Clinicians must ensure that visitor restrictions do not exacerbate racial disparities in health outcomes during the pandemic. Now more than ever—without family at the bedside—listening to and advocating for your patients is essential.
Maternal mortality in the U.S. is frighteningly high, and Black women are three to four times more likely to die from pregnancy-related causes than White women. This disparity persists, even after controlling for socioeconomic and educational status. A web of factors contribute to this problem, but the breakdown in doctor-patient communication due to implicit bias and subsequent testimonial injustice—where a patient’s testimony, for example describing increased pain, isn’t treated as credible due to underlying prejudice—has been identified as a major constituent. Awareness of these disparities and their correlates has prompted efforts to study and eliminate bias and ensure equitable care. Unfortunately, in states where progress has been made in decreasing maternal mortality, racial disparities have not improved.
COVID-19, like other health crises, threatens to exacerbate underlying health disparities. Indeed, overall mortality related to the virus has had an outsized impact on Black communities—the current COVID-19 mortality rate for the Black population is 2.6 times higher than the rate for Whites. While data are incomplete, which makes it difficult to appreciate the etiology of the disparity, there appears to be disproportionate exposure, infection, and treatment outcomes for Black individuals. Additionally, well intentioned blanket policies for addressing the pandemic and mitigating infectious risks may inadvertently stress those most vulnerable.
COVID-19 hospital visitor restrictions
Hospitals are among the most important spaces for COVID-19 response policy, and several broadly implemented hospital infection, prevention, and control (IPC) policies, specifically as they affect obstetric populations, may contradict the progress being made with regard to ameliorating racial disparities in maternal morbidity and mortality. One major policy that has affected all hospitalized patients is the restriction on visitors. Hospital visitation has been curtailed to enforce social distancing, limit viral exposure, and conserve PPE. Labor and delivery has been spared the complete ban on visitors due to the widely acknowledged health value of continuous labor support. However, national and local health organizations alike have urged limiting visitors to the minimum necessary, typically one asymptomatic adult who must remain for the duration of the hospitalization.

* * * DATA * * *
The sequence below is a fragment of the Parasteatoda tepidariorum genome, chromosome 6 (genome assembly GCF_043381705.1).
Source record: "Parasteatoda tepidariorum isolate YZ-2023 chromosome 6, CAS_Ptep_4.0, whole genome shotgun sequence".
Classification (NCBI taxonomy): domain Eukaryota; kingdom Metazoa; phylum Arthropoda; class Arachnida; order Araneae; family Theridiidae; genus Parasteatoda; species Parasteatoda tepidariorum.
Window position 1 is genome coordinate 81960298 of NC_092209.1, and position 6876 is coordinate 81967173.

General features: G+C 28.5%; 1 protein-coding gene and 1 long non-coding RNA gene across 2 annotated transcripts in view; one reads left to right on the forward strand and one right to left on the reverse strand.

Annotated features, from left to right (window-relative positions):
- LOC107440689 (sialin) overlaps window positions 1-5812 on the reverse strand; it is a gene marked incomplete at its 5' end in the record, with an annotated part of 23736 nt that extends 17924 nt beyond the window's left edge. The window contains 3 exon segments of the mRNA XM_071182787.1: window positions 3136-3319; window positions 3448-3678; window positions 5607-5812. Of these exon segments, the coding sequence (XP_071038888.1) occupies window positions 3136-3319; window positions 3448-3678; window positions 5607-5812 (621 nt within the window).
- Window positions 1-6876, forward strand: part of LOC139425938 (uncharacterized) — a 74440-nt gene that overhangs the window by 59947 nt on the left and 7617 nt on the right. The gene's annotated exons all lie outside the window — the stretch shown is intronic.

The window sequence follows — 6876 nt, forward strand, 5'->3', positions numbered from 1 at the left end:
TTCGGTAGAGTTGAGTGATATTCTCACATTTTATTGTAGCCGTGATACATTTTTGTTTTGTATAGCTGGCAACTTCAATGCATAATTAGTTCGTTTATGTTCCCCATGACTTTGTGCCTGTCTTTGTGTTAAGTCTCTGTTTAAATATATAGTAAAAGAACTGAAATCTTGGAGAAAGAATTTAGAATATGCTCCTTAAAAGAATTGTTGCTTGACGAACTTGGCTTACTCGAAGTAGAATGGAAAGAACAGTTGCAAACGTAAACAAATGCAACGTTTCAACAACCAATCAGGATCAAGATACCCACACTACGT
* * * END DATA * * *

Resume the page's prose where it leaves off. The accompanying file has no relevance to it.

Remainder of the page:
The therapeutic value of visitors
These visitor restrictions may disproportionately impact Black women. Health-related advocacy of visitors is critical for these patients given the known negative impact that implicit bias has on maternal outcomes, including testimonial injustice. The policies also presume a particular family model that may not reflect all patients. Furthermore, they require a support person of the patient’s choice to be able to financially and logistically adhere to the new restrictions. Socioeconomic constraints may not make it possible for one person to be able to take time off work for the duration of the hospitalization, or for childcare for any other children to be arranged independent of this support person, leaving women with the possibility of laboring without continuous support or any additional advocating voices.
Visitor policies are directly limiting the availability of in-person advocacy on a patient’s behalf. As a result, there is a possibility of increased facility-based complications without timely intervention. Black women experienced higher rates of significant complications during and following labor and delivery prior to the COVID-19 pandemic, and the potential is high for the morbidity and mortality incurred from these complications to be exacerbated by the COVID-19 visitor restriction policies. Clinicians must ensure that visitor restrictions do not compromise excellent patient care during the pandemic. Now more than ever, listening to and advocating for your patient is essential.